4 Issues: Candidate Peter Galbraith On Guns, Taxes, Marijuana And Health Care

Jun 20, 2016

Peter Galbraith, a Democratic candidate for governor, joined Vermont Edition on Monday for a one-on-one conversation. This interview is part of VPR’s "Meet the Candidates" series, where we will address a range of topics, but also want each participating candidate’s thoughts on four specific issues: gun control, taxes, marijuana legalization and health care.

Questions on these four topics were posed to Galbraith by host Jane Lindholm during the Vermont Edition interview on June 20. Below are the audio clips from the sections of Galbraith's interview that addressed these particular topics, as well as an excerpt quote from Galbraith's response. (You can find the full interview with Peter Galbraith here.)

Gun control

"I think we do [need more gun control legislation in Vermont]. I think there's no logic in having background checks and then allowing private sales to take place without background checks. Obviously if somebody isn't qualified to buy a gun through the background check system, they are going to do it privately and that defeats the whole point of the system. And the second thing that I am in favor of, and have called for, is a ban on military-style assault weapons ... They are not sporting weapons, they are not useful for self-defense. They are basically useful for killing large numbers of people and these are the weapons, particularly the AR-15, that [have] been used in one mass shooting after another in the United States."

Taxes

"I wouldn't be repealing taxes that are on the books – but the one thing I would do is to transfer some of the property tax to the income tax ... I represented Windham County in the Vermont Senate, and the tax that my constituents hated the most is the property tax, and I understand it. You've got to come up with a large amount of money, the ownership of your property is at risk – and so I think we ought to listen to Vermonters. We can lower the property taxes by transferring more of the burden of education to income tax, which is the case in most other states, and it's a more fair system. Those who are better off will pay more. That's the whole point of the income tax."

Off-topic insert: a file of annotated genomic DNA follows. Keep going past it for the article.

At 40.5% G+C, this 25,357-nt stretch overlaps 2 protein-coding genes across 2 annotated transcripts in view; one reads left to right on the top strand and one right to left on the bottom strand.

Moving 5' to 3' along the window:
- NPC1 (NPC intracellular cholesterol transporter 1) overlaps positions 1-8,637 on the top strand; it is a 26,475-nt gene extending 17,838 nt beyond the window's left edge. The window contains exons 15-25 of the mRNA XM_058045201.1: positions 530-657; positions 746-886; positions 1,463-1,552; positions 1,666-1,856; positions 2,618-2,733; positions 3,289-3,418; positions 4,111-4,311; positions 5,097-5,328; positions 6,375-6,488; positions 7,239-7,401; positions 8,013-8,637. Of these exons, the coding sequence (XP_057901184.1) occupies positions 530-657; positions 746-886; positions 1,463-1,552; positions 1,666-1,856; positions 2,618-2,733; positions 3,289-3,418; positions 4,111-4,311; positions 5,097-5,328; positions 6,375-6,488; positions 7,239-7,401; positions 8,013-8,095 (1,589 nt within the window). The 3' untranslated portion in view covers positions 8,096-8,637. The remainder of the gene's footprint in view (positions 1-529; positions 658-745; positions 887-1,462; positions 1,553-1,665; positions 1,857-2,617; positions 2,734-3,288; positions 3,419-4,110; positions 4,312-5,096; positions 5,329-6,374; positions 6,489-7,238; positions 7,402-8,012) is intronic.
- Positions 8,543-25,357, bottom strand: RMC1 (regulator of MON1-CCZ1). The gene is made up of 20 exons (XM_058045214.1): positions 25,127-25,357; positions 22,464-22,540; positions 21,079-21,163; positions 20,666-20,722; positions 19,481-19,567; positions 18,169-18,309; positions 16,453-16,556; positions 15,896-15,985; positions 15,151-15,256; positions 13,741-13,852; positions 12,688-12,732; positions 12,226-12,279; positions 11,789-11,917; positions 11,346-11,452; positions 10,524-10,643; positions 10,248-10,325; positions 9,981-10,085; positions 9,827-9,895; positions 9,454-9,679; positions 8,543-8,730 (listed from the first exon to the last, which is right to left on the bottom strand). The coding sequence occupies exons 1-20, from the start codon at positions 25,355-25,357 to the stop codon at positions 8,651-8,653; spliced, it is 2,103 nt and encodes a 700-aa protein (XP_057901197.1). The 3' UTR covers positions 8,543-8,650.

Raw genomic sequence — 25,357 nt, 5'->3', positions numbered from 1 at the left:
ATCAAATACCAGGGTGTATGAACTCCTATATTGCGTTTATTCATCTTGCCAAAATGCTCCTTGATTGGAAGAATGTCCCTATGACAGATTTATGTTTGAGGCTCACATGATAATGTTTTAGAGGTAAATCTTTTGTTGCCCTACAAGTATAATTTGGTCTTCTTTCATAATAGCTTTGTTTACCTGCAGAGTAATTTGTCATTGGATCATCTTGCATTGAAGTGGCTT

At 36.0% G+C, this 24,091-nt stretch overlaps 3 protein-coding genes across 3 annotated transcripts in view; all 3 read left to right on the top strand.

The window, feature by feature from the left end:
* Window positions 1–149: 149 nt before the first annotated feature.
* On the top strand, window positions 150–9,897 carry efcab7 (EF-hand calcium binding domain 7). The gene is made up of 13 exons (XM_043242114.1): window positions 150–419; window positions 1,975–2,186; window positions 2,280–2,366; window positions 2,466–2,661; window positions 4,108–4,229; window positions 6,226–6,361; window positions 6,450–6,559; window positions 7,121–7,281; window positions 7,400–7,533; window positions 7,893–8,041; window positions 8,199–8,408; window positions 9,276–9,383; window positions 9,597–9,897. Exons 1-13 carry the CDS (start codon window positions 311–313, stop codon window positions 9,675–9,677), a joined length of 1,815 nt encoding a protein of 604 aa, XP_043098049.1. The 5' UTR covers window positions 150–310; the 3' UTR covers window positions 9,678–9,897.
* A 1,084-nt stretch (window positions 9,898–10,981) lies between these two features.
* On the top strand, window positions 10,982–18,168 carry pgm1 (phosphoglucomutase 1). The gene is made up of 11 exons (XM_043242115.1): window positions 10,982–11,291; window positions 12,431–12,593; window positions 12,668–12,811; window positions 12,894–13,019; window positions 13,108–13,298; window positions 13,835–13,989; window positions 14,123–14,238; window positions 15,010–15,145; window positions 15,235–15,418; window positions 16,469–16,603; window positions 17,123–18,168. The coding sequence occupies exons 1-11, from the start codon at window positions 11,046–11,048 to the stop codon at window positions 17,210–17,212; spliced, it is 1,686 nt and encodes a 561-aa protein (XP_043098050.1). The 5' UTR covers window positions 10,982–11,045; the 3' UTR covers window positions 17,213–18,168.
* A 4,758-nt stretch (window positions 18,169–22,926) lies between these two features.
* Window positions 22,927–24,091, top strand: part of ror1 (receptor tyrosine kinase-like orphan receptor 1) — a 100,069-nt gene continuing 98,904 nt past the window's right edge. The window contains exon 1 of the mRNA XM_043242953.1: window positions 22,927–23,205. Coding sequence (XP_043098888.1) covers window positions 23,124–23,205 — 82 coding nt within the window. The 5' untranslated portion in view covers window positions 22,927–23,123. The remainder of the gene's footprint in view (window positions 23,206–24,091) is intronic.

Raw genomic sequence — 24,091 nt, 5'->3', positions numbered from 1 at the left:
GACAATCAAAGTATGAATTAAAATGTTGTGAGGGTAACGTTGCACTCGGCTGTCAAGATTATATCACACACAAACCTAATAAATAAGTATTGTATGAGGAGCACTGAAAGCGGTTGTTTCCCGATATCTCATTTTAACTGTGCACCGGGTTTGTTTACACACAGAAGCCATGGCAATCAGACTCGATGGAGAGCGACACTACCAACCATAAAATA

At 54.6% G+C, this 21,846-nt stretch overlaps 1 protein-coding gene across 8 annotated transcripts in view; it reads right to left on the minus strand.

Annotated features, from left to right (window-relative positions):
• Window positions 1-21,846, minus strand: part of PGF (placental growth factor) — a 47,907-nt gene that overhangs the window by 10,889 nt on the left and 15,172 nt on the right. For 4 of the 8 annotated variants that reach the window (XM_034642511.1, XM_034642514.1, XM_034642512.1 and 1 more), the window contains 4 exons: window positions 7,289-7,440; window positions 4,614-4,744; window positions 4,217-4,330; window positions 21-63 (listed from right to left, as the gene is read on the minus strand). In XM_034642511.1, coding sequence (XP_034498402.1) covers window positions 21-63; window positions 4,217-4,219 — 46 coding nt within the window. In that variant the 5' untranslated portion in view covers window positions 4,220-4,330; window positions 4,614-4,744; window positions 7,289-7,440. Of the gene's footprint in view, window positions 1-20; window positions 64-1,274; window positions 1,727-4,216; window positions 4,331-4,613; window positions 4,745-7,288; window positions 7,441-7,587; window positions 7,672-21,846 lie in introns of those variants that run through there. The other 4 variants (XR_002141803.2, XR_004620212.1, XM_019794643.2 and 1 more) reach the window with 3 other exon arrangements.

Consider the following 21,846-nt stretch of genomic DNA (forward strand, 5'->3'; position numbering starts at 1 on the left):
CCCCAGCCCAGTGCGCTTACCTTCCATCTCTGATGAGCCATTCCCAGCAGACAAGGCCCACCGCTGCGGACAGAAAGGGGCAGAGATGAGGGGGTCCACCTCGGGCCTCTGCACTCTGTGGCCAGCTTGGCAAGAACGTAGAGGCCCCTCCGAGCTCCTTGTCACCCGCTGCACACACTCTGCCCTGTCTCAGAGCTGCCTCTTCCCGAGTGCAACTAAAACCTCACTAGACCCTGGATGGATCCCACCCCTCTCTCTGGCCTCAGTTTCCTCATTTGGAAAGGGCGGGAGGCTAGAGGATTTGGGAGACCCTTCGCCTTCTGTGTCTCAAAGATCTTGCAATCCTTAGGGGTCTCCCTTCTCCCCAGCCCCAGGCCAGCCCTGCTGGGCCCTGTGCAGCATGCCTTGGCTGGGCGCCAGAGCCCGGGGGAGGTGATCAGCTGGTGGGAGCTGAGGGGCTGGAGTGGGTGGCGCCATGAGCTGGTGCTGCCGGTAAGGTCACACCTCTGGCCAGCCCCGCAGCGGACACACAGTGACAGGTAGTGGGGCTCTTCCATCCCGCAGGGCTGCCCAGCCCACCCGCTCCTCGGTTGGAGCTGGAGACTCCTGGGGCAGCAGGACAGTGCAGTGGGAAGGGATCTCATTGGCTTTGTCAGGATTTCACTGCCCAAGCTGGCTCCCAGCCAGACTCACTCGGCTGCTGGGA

Marijuana legalization

"The reality is that Vermonters do use marijuana and so legalization is not about increasing the use of marijuana. It's about legalizing something that has already gone on, where prohibition has not worked, and so I am in favor of legalization.

"I think there are three main advantages to legalization. First is that it actually will be easier to keep marijuana away from young people. Young people today can find marijuana much more easily than they can obtain alcohol and that's because it's not regulated. Second, when you're buying marijuana on the black market, you don't know what it is you're buying. You don't know the purity of it. You don't know the the power of it. If it's sold through licensed outlets, there will be regulation and buyers will know – they'll get a safer product. And finally, it should be a source of revenue to the state. These transactions are going on and the state is getting no revenue at all. If it's legalized, there'll be more money into the coffers of the state for essential public services."

Health care

"I think we need to approach [the goal of universal publicly-financed health care] incrementally. I think there are three ways to do it. One would be to provide universal publicly-financed primary care. That would save primary care doctors a lot of time, so it would increase the amount of doctor time available. And it also would mean that Vermonters would get to see their doctor sooner and possibly head off more expensive procedures later.

"Another approach would be to put everybody 26 and under, under Dr. Dynasaur. I would say do it with no premiums and that would mean that people who were getting health care wouldn't have to get family plans. They could have single or couples plans. Or you could have a subsidized public option on the exchange. Each of those options would cost around $250 million to $300 million and they could be financed with a 2 percent payroll tax paid by the employer who would get the business deduction. So that is the start of a path forward and I think we should continue down that road."

Click each audio file to hear the candidate's full comments on these four topics. Listen to the entire interview on these and many other topics here.